India and the strategic confrontation with China

(To Tiziano Ciocchetti)

The launch of the Agni V last October allows India to take another step towards it status of superpower. With this weapon New Delhi becomes the eighth country in the world to equip itself with an intercontinental ballistic instrument, after the USA, United Kingdom, Russia, China, France, Israel and North Korea.

ICBM Agni V (opening photo), credited with a range of more than 5.000 km, made its first launch on 10 December 2018 from inside the Integrated Test Range (ITR) on Abdul Kalam Island, using a launcher / container mounted on road vehicle. The peculiarity of the missile is that it can make a shaped trajectory (that is, not purely ballistic).

The introduction into service of the Agni V is in line with the strategy of the "Credible Minimum Deterrence", an Indian strategy based on the commitment to the "No First Use" of nuclear weapons. This last doctrine is the subject of discussion by New Delhi, a possible abandonment could have important consequences at the regional level, in particular as regards relations with China.

For its part, Beijing seems satisfied with its (relatively) limited nuclear arsenal, as well as with the modest upgrade programs currently underway. China probably does not believe that its strategic credibility, at the regional level, is threatened or dwarfed by the continued progress of India, in both ballistic missiles and hypersonic cruises.

The storage of Chinese nuclear warheads is under the direct control of the Central Military Commission (CMC), which would have the task of distributing them to departments destined to use them only in the event of a nuclear alarm. This structure obviously reflects the priority of political control, however it risks making the nuclear deterrent very vulnerable to a possible first strike American.

In addition, PLAN's ballistic missile submarines (SSBNs) do not perform normal deterrence cruises, such as US Navy or Royal Navy vessels, which involve the presence on board of missiles armed with nuclear warheads. This could raise many doubts about the real abilities of Chinese submarines to carry out attacks in depth (deep strike).

Beijing has preferred to concentrate the available resources in a great process for the strengthening and modernization of its conventional forces, in particular the air-naval instrument, in order to create bubbles A2 / AD, increasingly difficult to penetrate.

In parallel, India is investing heavily in supersonic and hypersonic systems. It is also allocating substantial funds to the development of aeronaval assets capable of placing it, in the medium term, among the main players in Asia and the world.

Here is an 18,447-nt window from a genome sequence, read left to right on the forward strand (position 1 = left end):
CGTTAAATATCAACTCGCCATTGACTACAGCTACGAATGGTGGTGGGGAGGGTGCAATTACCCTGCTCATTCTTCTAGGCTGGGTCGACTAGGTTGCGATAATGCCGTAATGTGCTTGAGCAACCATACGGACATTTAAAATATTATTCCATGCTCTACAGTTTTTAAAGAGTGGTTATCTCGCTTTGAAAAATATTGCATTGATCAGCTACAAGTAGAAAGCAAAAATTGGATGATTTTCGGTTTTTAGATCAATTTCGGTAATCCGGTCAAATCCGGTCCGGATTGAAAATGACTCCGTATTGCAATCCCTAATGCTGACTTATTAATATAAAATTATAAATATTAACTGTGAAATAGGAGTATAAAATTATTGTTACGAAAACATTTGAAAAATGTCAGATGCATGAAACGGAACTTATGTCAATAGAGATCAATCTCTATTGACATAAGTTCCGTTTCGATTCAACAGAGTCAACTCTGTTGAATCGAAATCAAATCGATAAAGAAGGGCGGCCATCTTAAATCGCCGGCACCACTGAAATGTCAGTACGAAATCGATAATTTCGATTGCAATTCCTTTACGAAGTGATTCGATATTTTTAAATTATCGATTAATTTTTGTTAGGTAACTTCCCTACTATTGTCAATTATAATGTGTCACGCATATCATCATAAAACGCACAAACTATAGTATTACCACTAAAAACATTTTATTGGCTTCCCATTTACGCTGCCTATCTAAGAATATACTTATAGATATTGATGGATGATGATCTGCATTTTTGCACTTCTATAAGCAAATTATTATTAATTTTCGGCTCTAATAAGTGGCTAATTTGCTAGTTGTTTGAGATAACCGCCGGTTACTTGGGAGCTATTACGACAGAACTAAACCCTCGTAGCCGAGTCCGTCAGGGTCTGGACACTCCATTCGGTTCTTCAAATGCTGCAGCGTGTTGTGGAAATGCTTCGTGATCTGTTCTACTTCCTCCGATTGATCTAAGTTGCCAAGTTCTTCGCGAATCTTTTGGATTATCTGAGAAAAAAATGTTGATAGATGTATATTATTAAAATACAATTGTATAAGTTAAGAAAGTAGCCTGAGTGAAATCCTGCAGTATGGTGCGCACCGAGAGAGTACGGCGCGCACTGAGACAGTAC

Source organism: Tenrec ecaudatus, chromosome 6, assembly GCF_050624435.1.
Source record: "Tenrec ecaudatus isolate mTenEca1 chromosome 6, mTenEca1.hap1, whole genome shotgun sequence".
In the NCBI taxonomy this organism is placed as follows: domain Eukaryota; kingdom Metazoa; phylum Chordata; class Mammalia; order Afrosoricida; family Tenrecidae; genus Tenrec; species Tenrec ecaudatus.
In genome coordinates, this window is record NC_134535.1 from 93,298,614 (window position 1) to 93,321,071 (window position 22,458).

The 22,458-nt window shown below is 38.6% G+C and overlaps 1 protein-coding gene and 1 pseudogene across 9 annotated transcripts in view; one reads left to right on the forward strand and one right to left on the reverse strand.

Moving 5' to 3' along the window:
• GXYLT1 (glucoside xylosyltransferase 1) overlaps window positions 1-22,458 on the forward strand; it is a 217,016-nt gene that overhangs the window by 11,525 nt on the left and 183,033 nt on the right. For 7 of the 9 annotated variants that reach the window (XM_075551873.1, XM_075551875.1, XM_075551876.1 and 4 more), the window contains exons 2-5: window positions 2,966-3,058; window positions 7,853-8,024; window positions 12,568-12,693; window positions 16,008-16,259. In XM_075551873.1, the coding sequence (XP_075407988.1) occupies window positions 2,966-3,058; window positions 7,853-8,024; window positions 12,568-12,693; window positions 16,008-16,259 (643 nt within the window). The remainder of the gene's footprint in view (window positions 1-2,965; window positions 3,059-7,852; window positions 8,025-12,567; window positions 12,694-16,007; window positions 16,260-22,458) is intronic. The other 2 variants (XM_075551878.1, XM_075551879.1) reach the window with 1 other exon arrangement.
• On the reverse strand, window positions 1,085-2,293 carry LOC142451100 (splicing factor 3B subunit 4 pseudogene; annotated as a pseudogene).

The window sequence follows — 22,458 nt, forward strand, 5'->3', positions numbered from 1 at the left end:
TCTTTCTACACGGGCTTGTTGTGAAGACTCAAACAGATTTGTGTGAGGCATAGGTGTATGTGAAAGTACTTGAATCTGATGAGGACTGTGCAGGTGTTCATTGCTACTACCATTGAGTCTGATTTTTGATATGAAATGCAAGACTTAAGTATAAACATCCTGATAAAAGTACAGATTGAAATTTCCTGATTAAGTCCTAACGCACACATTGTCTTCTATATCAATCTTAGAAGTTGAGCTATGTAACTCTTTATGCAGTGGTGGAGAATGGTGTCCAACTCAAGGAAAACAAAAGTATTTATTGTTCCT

India pursues a foreign policy that seeks to establish a regional order on a balance of power in an area that extends from the Middle East to Singapore, and north to Afghanistan. However, there is no doubt that relations with Beijing will dominate its foreign policy; the two Asian giants are separated by a border of 2.600 km, characterized by the highest mountain range in the world: the Himalayas.

To counterbalance China's expansion in the South China Sea, New Delhi is strengthening its ties with Myanmar, the Philippines, Thailand but above all with Japan and Vietnam.

The Indian Navy is trying to counter the Chinese Navy, on the route that crosses the seas of China and the Strait of Malacca, to go out into the Bay of Bengal and skirt India up to the Arabian Sea, in the direction of the great port that Beijing has built in Gwadar, Pakistan, as a base for the new maritime silk road.

The Indian naval instrument is constantly increasing, both from a quantitative and qualitative point of view.

This is evident from the entry into service (the third unit was delivered at the end of the 2016) of three new DDGs stealth class Kolkata (next photo), designed and manufactured locally and equipped with national production systems, or manufactured under license on site.

The intention of the Indian Navy is to field a naval device capable of protecting national interests and guaranteeing the opening of energy supply routes, with a surface fleet consisting of 10 destroyers, 20 frigates and two new aircraft carriers, domestically made, class Vikrant, the first unit of which is expected to be operational by 2023.

India wishes to directly control its ocean which, despite its geographical denomination, is controlled by the Americans due to the bases in Kuwait, Djibouti, Bahrain, Oman and Singapore from which they guard access to the main straits.

Faced with the Chinese project to outline a new international order, Japan, with the support of Washington, Australia, India and the USA (thanks also to the Diego Garcia base), are the main (and only) adversaries of Beijing.

The Indo Pacific is therefore becoming the center of a military / economic dispute that could see the constitution of a new World Order take shape in the short term.

Photo: MoD India / MoD People's Republic of China / US Navy